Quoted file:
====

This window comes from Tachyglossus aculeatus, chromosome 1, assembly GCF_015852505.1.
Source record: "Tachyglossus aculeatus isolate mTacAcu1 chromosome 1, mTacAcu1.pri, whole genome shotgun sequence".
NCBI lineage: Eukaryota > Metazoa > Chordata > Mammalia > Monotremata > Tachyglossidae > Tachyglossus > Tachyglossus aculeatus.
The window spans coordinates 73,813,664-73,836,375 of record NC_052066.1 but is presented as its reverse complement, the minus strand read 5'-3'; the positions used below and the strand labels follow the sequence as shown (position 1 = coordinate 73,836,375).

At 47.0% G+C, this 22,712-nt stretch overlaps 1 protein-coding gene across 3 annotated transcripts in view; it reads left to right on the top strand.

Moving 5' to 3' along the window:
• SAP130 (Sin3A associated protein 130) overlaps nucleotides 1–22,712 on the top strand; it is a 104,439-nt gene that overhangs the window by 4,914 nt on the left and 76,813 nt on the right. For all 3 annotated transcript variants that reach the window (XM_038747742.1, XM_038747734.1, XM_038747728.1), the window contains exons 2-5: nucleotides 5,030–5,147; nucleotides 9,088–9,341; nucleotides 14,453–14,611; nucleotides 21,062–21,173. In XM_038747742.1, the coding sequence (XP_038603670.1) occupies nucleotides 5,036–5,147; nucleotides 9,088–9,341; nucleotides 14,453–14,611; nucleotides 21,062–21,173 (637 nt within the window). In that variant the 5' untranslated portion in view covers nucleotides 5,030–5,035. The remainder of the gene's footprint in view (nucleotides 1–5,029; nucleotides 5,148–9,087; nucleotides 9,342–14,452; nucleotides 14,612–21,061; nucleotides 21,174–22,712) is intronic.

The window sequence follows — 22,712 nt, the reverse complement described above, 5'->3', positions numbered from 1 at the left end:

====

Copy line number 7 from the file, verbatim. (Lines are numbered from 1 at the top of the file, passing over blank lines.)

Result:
• SAP130 (Sin3A associated protein 130) overlaps nucleotides 1–22,712 on the top strand; it is a 104,439-nt gene that overhangs the window by 4,914 nt on the left and 76,813 nt on the right. For all 3 annotated transcript variants that reach the window (XM_038747742.1, XM_038747734.1, XM_038747728.1), the window contains exons 2-5: nucleotides 5,030–5,147; nucleotides 9,088–9,341; nucleotides 14,453–14,611; nucleotides 21,062–21,173. In XM_038747742.1, the coding sequence (XP_038603670.1) occupies nucleotides 5,036–5,147; nucleotides 9,088–9,341; nucleotides 14,453–14,611; nucleotides 21,062–21,173 (637 nt within the window). In that variant the 5' untranslated portion in view covers nucleotides 5,030–5,035. The remainder of the gene's footprint in view (nucleotides 1–5,029; nucleotides 5,148–9,087; nucleotides 9,342–14,452; nucleotides 14,612–21,061; nucleotides 21,174–22,712) is intronic.